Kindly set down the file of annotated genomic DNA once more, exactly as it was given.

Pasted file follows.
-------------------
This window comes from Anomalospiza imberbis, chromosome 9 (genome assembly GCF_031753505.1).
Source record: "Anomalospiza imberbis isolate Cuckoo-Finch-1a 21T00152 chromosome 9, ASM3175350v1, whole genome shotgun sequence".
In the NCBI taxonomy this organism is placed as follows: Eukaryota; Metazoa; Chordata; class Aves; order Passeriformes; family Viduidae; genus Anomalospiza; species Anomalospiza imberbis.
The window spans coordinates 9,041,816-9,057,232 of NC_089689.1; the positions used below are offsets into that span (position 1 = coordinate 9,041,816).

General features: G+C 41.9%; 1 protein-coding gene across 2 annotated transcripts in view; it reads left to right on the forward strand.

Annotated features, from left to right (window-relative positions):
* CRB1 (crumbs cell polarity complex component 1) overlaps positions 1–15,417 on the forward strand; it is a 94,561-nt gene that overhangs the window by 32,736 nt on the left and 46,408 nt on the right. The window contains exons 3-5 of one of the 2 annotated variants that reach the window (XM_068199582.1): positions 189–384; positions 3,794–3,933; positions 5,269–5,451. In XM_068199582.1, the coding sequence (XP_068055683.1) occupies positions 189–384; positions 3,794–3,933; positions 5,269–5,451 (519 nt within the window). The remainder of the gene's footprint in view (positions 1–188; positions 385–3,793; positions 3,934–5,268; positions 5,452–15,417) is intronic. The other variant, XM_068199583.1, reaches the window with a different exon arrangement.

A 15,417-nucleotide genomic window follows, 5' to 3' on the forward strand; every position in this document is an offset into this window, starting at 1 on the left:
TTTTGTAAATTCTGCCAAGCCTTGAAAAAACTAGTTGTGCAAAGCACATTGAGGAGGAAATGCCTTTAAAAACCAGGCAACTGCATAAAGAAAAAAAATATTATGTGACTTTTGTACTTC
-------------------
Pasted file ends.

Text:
This window comes from Anomalospiza imberbis, chromosome 9 (genome assembly GCF_031753505.1).
Source record: "Anomalospiza imberbis isolate Cuckoo-Finch-1a 21T00152 chromosome 9, ASM3175350v1, whole genome shotgun sequence".
In the NCBI taxonomy this organism is placed as follows: Eukaryota; Metazoa; Chordata; class Aves; order Passeriformes; family Viduidae; genus Anomalospiza; species Anomalospiza imberbis.
The window spans coordinates 9,041,816-9,057,232 of NC_089689.1; the positions used below are offsets into that span (position 1 = coordinate 9,041,816).

General features: G+C 41.9%; 1 protein-coding gene across 2 annotated transcripts in view; it reads left to right on the forward strand.

Annotated features, from left to right (window-relative positions):
* CRB1 (crumbs cell polarity complex component 1) overlaps positions 1–15,417 on the forward strand; it is a 94,561-nt gene that overhangs the window by 32,736 nt on the left and 46,408 nt on the right. The window contains exons 3-5 of one of the 2 annotated variants that reach the window (XM_068199582.1): positions 189–384; positions 3,794–3,933; positions 5,269–5,451. In XM_068199582.1, the coding sequence (XP_068055683.1) occupies positions 189–384; positions 3,794–3,933; positions 5,269–5,451 (519 nt within the window). The remainder of the gene's footprint in view (positions 1–188; positions 385–3,793; positions 3,934–5,268; positions 5,452–15,417) is intronic. The other variant, XM_068199583.1, reaches the window with a different exon arrangement.

A 15,417-nucleotide genomic window follows, 5' to 3' on the forward strand; every position in this document is an offset into this window, starting at 1 on the left:
TTTTGTAAATTCTGCCAAGCCTTGAAAAAACTAGTTGTGCAAAGCACATTGAGGAGGAAATGCCTTTAAAAACCAGGCAACTGCATAAAGAAAAAAAATATTATGTGACTTTTGTACTTC